Honoring the woman who desegregated the city’s transportation system

CB1’s Waterfront, Parks and Cultural Affairs Committee will be considering a plan for a monument for Elizabeth Jennings Graham, the Black woman credited with ending segregated streetcars in New York City, and of course the history is both amazing and completely overlooked. This seems like an excellent tribute and one that actually have some funding to make it happen.

Graham, a school teacher, was running late on her way to church on July 16, 1854, when the conductor of a whites-only street car kicked her off at the corner of what was Pearl and Chatham, telling her to wait for the next car, which allowed Blacks to ride. She refused and was roughed up by the conductor, the driver and the police. She published a letter to the editor about the incident, Black New Yorkers rallied around her, and her father, a prosperous tailor on Church Street who invented a dry cleaning machine and who was also a prominent abolitionist, hired a lawyer to sue the Third Avenue Rail Road.

It turned out the lawyer was a 26-year-old Chester A. Arthur, who would go on to succeed James Garfield as president in 1881. And it turned out this was his first-ever case. And, it turns out, they won.

“Truly amazing,” said Jacob Morris, who runs an organization called the Harlem Historical Society and who is giving the presentation to CB1. “She was responsible for the desegregation of the street cars — in other words public transportation in New York City — that’s amazing. And in 1854? A hundred years before Rosa Parks refused to give up her seat in Alabama. As New Yorkers, we should be proud of that.”

To understand the history behind Graham, Morris has worked with Jerry Mikorenda, whose book, “America’s First Freedom Rider — Elizabeth Jennings, Chester A. Arthur, and the Early Fight for Civil Rights,” explains the whole store. (Mikorenda will also be at the CB1 presentation on Sept. 20.) And the two of them played a role in nominating Graham to be recognized by She Built NYC, former NYC first lady Chirlane McCray’s program to memorialize women historical leaders in a city monument (only five out of New York City’s 150 statues of historic figures depict women). Six women were chosen in a years-long process, and the area around Grand Central Station was designated as a site for the statue for Graham. The program *should* still be bankrolled as well.

But wait! There’s more. She Built NYC targeted Grand Central Station for the location of the memorial, which CB5 rejected since there’s no geographical connection there. And Morris agrees.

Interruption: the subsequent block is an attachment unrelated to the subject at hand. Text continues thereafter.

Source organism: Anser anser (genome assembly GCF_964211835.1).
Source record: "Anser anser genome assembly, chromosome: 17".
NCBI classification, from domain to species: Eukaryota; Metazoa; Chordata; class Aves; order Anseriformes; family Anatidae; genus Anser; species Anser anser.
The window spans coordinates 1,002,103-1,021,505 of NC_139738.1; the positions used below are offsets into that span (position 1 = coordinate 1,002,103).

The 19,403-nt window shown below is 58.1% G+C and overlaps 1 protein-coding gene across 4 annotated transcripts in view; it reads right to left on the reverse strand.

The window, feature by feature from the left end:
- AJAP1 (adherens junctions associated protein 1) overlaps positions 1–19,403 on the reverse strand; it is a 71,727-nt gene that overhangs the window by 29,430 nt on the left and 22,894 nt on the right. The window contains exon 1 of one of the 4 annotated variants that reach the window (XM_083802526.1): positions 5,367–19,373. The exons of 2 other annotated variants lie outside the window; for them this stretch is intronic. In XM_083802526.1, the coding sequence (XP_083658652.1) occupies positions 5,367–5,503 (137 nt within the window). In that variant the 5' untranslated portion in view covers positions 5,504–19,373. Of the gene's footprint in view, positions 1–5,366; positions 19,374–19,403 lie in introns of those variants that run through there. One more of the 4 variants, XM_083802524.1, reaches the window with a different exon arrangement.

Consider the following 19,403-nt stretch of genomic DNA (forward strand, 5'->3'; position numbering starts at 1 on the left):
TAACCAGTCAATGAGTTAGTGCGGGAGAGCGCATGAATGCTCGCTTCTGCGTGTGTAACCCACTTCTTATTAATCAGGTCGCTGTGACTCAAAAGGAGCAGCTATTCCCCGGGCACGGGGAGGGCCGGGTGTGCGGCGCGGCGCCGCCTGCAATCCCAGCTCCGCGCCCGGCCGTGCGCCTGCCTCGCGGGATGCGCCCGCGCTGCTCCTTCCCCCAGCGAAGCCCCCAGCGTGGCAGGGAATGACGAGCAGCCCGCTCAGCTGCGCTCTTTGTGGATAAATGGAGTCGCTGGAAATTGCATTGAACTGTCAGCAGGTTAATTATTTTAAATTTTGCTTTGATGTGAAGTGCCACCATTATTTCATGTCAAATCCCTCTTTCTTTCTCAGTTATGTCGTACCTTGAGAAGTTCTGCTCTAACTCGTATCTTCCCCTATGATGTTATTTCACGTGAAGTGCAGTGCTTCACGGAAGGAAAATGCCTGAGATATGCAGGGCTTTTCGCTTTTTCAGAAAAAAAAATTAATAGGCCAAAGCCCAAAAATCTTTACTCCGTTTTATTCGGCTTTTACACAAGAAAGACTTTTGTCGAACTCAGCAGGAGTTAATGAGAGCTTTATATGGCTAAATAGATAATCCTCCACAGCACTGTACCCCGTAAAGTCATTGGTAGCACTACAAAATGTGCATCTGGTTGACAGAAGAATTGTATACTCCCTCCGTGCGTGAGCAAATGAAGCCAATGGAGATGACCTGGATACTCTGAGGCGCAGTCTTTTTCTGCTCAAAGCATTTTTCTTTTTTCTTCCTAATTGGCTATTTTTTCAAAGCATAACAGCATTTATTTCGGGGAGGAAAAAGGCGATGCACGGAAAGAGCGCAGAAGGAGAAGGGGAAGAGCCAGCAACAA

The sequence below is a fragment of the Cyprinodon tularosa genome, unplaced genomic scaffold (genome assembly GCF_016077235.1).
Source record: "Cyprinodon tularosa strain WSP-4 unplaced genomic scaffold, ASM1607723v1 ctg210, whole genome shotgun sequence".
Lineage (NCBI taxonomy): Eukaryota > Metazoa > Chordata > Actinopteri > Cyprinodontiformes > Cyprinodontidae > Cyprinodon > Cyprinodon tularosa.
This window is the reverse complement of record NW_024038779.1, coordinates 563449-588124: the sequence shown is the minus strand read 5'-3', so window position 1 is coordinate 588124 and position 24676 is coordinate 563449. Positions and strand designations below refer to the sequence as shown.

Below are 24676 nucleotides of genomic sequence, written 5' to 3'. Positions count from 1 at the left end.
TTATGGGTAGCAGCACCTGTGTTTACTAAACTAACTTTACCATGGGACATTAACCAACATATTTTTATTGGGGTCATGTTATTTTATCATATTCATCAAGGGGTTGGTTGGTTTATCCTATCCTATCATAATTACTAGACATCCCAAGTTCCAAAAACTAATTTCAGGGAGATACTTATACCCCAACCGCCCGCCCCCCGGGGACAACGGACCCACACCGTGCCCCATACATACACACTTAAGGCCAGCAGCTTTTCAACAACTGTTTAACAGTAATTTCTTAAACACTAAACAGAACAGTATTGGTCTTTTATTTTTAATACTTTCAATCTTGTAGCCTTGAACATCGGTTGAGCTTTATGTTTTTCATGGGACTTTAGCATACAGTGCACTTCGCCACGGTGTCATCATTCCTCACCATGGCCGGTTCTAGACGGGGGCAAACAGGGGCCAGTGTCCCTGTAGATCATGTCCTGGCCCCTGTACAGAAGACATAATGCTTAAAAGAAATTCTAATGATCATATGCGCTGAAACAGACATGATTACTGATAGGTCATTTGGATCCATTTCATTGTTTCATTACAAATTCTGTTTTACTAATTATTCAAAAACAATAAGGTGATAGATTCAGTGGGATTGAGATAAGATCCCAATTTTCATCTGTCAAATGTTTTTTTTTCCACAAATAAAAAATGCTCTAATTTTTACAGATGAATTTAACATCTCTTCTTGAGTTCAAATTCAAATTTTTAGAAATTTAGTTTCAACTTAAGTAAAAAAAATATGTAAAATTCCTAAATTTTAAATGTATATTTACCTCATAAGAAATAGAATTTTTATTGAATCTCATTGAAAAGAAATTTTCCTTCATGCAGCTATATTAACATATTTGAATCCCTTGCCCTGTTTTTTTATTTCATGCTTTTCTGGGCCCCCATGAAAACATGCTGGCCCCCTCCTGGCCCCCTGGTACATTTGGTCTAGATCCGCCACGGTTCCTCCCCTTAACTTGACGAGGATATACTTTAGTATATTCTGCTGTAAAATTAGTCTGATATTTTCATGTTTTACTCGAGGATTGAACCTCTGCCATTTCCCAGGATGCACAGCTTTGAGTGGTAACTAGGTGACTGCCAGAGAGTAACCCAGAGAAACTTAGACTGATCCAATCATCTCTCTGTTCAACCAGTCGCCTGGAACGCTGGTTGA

“She had nothing to do with Grand Central Terminal — in fact it wasn’t even built then,” Morris says. “So does she deserve a monument? A million percent. Should it be in the general vicinity of where she got thrown off the street car, just as Rosa Parks’ monument is in Montgomery? The answer to me is absolutely yes.”

Of course the intersection of Pearl and Chatham has been wiped off the city grid, but something nearby — Morris is thinking maybe the plaza behind One Centre — would work well.

“You could reflect on many things if the monument was there,” said Morris, “including how the streetscape of New York has changed.”

And to whet your appetite, here’s the publisher’s summary of Mikorenda’s book:

In 1854, traveling was full of danger. Omnibus accidents were commonplace. Pedestrians were regularly attacked by the Five Points’ gangs. Rival police forces watched and argued over who should help. Pickpockets, drunks and kidnappers were all part of the daily street scene in old New York. Yet somehow, they endured and transformed a trading post into the Empire City.

None of this was on Elizabeth Jennings’s mind as she climbed the platform onto the Chatham Street horsecar. But her destination and that of the country took a sudden turn when the conductor told her to wait for the next car because it had “her people” in it. When she refused to step off the bus, she was assaulted by the conductor who was aided by a NY police officer. On February 22, 1855, Elizabeth Jennings v. Third Avenue Rail Road case was settled. Seeking $500 in damages, the jury stunned the courtroom with a $250 verdict in Lizzie’s favor. Future US president Chester A. Arthur was Jennings attorney and their lives would be forever onward intertwined.

This is the story of what happened that day. It’s also the story of Jennings and Arthur’s families, the struggle for equality, and race relations. It’s the history of America at its most despicable and most exhilarating. Yet few historians know of Elizabeth Jennings or the impact she had on desegregating public transit.




  1. What an incredible story!! If there is a campaign to fund a memorial for this amazing lady, I would be happy to contribute. I hope she gets the recognition she certainly deserves..

  2. If not behind the David Dinkins/Municipal building then City Hall Park NE Plaza, 4-5-6 station, where there is even more transit activity and tourist traffic!